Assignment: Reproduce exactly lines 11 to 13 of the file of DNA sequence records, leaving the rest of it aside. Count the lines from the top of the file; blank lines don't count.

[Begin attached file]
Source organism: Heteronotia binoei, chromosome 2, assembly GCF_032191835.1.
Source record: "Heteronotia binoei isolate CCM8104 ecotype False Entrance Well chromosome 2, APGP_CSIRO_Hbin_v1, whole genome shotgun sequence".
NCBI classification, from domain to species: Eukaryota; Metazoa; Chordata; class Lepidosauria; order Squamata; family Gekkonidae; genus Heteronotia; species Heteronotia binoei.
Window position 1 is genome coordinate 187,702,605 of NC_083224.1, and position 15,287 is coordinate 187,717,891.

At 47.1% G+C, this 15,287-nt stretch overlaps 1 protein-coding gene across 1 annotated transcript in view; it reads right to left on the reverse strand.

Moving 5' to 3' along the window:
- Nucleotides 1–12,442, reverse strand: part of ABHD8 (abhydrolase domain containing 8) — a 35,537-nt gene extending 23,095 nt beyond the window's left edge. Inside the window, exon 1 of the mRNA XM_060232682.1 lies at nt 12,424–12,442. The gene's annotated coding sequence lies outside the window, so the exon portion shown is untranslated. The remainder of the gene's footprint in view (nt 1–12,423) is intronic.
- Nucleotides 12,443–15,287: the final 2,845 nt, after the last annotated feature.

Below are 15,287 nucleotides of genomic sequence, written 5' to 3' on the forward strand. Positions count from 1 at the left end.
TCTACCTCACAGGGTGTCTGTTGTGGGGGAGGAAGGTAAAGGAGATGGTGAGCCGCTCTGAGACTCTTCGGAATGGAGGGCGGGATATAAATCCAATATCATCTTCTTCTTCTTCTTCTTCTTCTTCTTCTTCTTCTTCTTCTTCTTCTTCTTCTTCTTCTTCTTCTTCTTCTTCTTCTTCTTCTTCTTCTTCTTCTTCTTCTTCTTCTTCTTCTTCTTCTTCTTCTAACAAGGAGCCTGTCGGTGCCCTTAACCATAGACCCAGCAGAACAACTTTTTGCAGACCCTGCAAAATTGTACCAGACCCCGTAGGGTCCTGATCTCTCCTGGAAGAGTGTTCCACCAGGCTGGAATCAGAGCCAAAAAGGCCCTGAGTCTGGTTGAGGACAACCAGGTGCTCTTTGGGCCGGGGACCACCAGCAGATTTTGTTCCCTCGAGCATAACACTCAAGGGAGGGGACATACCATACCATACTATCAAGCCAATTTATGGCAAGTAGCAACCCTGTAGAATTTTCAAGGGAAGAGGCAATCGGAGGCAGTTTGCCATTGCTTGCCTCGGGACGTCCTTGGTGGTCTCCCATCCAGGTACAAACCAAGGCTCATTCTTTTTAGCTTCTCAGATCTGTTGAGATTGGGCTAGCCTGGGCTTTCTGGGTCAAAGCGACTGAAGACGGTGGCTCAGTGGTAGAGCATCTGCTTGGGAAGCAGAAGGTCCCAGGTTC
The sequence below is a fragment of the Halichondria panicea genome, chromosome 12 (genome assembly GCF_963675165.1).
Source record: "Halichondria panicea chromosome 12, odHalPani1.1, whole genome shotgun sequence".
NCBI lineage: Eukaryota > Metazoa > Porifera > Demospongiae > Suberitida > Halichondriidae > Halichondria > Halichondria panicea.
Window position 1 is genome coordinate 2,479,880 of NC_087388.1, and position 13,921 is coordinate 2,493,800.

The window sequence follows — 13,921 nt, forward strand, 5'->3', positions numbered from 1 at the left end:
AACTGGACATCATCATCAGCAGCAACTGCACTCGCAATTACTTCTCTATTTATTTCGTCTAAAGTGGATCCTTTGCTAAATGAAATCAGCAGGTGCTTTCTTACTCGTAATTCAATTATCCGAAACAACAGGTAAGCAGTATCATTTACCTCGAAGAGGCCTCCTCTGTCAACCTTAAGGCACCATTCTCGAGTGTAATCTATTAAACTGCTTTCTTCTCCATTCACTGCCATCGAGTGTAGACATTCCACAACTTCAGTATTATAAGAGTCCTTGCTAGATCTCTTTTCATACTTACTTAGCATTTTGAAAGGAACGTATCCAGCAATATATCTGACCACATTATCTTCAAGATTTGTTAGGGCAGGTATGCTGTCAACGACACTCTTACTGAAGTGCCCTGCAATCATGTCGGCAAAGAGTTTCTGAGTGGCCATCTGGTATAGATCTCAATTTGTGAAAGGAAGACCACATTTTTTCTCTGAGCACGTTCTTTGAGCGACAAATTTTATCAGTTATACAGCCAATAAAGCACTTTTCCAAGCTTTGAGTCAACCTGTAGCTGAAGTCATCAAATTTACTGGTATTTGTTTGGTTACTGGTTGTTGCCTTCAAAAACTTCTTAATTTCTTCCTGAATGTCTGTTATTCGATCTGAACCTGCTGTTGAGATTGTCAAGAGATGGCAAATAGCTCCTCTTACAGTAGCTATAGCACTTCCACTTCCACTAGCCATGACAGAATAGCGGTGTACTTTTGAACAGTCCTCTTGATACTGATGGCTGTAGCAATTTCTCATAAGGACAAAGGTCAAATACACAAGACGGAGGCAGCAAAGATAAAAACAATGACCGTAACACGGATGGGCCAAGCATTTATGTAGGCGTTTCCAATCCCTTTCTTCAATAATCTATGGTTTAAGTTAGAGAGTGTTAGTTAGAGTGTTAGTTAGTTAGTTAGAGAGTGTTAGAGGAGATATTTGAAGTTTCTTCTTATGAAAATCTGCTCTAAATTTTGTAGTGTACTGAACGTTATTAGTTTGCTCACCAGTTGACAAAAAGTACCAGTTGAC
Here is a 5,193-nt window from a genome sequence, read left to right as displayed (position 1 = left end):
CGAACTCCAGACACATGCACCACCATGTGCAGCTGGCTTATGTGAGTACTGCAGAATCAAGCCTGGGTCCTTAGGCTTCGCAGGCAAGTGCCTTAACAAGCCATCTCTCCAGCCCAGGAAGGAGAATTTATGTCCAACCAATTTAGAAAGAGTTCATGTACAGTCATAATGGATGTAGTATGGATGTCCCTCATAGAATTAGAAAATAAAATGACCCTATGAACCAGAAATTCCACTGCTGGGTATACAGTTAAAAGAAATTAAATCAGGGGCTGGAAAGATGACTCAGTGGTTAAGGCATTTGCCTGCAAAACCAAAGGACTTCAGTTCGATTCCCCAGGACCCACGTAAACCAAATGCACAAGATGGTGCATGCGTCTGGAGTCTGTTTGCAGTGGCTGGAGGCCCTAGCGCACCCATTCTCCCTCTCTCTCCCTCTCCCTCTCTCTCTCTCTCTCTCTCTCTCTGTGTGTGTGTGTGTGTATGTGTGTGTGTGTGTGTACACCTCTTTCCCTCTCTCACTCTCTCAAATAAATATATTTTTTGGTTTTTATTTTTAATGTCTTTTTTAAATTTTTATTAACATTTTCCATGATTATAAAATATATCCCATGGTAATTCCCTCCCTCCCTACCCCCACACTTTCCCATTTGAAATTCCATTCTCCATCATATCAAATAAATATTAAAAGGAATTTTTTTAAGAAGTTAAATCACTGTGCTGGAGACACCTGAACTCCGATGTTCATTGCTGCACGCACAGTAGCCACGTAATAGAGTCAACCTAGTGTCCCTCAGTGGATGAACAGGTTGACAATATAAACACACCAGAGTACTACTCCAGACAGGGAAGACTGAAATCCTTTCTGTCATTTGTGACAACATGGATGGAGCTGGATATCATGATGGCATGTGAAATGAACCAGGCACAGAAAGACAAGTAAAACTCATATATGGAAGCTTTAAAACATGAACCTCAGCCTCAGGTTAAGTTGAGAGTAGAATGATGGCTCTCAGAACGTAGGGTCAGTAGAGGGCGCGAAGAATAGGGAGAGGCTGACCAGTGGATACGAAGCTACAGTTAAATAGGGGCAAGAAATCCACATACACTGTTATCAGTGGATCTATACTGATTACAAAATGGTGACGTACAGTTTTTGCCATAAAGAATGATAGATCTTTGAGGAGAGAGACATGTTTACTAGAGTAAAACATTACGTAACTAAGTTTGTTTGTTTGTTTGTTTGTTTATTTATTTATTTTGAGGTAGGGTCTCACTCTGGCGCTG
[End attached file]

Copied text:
The sequence below is a fragment of the Halichondria panicea genome, chromosome 12 (genome assembly GCF_963675165.1).
Source record: "Halichondria panicea chromosome 12, odHalPani1.1, whole genome shotgun sequence".
NCBI lineage: Eukaryota > Metazoa > Porifera > Demospongiae > Suberitida > Halichondriidae > Halichondria > Halichondria panicea.